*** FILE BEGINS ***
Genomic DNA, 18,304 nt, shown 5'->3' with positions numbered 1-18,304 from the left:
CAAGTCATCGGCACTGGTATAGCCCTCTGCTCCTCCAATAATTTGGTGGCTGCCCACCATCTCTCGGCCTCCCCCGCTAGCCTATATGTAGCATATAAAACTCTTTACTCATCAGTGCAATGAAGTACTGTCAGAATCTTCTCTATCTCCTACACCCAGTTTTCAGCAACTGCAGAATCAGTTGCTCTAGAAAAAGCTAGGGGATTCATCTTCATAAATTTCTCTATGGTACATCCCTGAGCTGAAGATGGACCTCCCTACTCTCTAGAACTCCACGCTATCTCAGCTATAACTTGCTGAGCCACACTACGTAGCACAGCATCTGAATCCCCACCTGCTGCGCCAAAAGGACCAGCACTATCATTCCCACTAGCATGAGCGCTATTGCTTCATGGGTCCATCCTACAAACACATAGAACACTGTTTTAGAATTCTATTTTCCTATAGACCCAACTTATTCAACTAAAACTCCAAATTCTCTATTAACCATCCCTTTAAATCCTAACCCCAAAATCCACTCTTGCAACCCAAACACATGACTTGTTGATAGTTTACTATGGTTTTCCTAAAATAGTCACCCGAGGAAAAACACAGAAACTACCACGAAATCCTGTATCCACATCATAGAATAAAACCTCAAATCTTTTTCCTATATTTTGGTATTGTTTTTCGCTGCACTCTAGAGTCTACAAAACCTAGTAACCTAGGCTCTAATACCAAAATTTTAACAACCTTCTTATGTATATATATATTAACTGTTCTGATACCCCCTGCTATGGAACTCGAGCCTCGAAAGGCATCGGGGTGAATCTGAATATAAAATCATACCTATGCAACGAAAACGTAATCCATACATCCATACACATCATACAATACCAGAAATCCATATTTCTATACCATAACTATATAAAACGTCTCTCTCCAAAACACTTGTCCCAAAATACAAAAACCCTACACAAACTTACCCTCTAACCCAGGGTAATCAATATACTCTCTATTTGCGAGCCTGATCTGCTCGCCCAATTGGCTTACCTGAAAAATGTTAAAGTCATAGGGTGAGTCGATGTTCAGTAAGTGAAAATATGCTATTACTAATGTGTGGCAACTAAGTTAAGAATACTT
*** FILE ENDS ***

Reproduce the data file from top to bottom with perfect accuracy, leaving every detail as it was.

Genomic DNA, 18,304 nt, shown 5'->3' with positions numbered 1-18,304 from the left:
CAAGTCATCGGCACTGGTATAGCCCTCTGCTCCTCCAATAATTTGGTGGCTGCCCACCATCTCTCGGCCTCCCCCGCTAGCCTATATGTAGCATATAAAACTCTTTACTCATCAGTGCAATGAAGTACTGTCAGAATCTTCTCTATCTCCTACACCCAGTTTTCAGCAACTGCAGAATCAGTTGCTCTAGAAAAAGCTAGGGGATTCATCTTCATAAATTTCTCTATGGTACATCCCTGAGCTGAAGATGGACCTCCCTACTCTCTAGAACTCCACGCTATCTCAGCTATAACTTGCTGAGCCACACTACGTAGCACAGCATCTGAATCCCCACCTGCTGCGCCAAAAGGACCAGCACTATCATTCCCACTAGCATGAGCGCTATTGCTTCATGGGTCCATCCTACAAACACATAGAACACTGTTTTAGAATTCTATTTTCCTATAGACCCAACTTATTCAACTAAAACTCCAAATTCTCTATTAACCATCCCTTTAAATCCTAACCCCAAAATCCACTCTTGCAACCCAAACACATGACTTGTTGATAGTTTACTATGGTTTTCCTAAAATAGTCACCCGAGGAAAAACACAGAAACTACCACGAAATCCTGTATCCACATCATAGAATAAAACCTCAAATCTTTTTCCTATATTTTGGTATTGTTTTTCGCTGCACTCTAGAGTCTACAAAACCTAGTAACCTAGGCTCTAATACCAAAATTTTAACAACCTTCTTATGTATATATATATTAACTGTTCTGATACCCCCTGCTATGGAACTCGAGCCTCGAAAGGCATCGGGGTGAATCTGAATATAAAATCATACCTATGCAACGAAAACGTAATCCATACATCCATACACATCATACAATACCAGAAATCCATATTTCTATACCATAACTATATAAAACGTCTCTCTCCAAAACACTTGTCCCAAAATACAAAAACCCTACACAAACTTACCCTCTAACCCAGGGTAATCAATATACTCTCTATTTGCGAGCCTGATCTGCTCGCCCAATTGGCTTACCTGAAAAATGTTAAAGTCATAGGGTGAGTCGATGTTCAGTAAGTGAAAATATGCTATTACTAATGTGTGGCAACTAAGTTAAGAATACTT